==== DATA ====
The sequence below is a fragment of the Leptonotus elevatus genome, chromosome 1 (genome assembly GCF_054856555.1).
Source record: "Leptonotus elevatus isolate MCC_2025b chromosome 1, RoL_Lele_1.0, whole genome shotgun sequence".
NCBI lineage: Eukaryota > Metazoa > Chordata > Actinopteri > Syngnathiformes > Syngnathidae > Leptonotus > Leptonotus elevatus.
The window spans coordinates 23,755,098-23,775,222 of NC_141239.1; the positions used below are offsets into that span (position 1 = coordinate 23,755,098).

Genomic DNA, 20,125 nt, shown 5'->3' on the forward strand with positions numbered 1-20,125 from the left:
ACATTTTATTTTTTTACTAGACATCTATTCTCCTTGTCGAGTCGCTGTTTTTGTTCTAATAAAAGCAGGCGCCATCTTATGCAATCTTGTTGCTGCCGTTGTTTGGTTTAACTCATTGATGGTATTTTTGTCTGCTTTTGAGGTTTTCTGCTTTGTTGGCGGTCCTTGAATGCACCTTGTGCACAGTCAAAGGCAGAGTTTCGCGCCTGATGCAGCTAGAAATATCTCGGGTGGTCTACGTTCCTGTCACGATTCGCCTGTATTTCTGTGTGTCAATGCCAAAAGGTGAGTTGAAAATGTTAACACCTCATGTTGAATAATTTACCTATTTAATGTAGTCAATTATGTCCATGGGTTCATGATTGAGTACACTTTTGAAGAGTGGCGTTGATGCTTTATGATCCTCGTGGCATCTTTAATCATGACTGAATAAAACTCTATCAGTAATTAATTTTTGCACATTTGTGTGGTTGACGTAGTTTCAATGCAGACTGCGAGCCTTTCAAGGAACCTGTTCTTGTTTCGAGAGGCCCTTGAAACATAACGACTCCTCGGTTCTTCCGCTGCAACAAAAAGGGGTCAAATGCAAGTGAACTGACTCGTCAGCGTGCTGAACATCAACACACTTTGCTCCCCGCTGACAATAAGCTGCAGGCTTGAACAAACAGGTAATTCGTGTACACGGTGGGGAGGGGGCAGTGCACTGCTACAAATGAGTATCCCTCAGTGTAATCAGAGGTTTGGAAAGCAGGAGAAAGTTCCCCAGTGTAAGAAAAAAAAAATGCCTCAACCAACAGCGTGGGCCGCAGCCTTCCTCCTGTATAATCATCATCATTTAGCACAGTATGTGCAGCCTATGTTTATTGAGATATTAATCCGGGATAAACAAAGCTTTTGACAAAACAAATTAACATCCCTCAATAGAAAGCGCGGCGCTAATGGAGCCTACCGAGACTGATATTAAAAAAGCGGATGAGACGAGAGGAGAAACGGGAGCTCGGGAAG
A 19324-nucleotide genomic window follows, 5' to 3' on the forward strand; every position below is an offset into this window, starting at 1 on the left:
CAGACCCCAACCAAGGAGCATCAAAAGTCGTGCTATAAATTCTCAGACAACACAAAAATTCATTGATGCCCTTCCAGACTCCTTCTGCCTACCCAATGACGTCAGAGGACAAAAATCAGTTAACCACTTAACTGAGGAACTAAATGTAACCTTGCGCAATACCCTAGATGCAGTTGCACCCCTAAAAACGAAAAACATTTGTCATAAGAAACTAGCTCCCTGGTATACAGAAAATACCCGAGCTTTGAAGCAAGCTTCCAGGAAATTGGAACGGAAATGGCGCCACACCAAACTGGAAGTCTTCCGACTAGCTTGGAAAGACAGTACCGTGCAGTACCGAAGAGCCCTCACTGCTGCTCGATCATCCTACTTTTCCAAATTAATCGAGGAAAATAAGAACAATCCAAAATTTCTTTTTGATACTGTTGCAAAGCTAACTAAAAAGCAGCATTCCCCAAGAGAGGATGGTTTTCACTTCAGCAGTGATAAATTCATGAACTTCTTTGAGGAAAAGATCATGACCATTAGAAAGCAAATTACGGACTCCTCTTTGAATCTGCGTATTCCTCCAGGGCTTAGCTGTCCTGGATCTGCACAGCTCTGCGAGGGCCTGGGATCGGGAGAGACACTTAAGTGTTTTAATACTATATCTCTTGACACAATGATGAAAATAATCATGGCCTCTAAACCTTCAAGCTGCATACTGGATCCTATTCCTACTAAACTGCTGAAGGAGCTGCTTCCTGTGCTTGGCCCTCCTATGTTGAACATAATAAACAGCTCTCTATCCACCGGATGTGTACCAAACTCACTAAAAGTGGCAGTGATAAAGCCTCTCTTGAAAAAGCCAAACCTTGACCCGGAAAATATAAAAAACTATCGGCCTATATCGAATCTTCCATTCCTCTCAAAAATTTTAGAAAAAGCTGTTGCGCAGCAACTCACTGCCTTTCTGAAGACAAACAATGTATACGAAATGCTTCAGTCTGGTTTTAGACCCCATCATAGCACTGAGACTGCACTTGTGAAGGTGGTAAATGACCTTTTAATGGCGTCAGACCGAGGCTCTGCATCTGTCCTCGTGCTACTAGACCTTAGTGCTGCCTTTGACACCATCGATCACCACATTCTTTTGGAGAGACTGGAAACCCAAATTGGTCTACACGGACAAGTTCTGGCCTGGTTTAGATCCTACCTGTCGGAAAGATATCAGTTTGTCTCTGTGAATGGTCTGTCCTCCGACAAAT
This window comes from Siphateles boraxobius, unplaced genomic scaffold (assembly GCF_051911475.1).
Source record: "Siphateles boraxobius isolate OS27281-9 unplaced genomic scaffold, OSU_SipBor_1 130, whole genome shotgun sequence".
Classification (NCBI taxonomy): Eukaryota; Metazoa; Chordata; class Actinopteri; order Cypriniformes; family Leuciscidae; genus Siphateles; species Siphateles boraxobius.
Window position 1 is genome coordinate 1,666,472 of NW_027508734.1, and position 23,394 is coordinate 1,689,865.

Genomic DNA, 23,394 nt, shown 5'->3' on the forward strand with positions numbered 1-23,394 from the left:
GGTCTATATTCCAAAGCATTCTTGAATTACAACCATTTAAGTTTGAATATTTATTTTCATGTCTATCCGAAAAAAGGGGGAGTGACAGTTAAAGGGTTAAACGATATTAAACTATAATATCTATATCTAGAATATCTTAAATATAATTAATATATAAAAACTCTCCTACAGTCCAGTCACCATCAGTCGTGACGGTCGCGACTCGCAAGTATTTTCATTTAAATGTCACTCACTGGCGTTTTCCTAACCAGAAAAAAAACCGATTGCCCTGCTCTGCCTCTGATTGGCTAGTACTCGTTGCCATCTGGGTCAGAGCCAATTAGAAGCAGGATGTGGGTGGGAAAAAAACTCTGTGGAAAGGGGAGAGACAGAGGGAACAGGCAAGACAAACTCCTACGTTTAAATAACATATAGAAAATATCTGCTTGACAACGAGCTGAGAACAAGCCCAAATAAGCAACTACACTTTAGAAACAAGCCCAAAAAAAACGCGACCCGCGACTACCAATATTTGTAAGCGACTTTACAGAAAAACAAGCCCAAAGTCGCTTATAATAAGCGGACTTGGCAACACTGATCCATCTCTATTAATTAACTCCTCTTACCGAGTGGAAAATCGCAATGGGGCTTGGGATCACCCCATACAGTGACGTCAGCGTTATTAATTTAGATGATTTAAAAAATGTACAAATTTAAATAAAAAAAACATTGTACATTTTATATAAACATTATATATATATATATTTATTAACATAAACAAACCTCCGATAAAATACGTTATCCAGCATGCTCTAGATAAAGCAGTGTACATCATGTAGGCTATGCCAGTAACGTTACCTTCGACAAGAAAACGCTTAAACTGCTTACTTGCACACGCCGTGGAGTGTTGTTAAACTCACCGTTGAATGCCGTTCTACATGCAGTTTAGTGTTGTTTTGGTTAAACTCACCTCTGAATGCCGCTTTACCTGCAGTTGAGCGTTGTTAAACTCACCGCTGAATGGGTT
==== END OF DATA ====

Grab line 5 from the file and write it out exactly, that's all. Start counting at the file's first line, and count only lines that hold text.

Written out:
Genomic DNA, 20,125 nt, shown 5'->3' on the forward strand with positions numbered 1-20,125 from the left: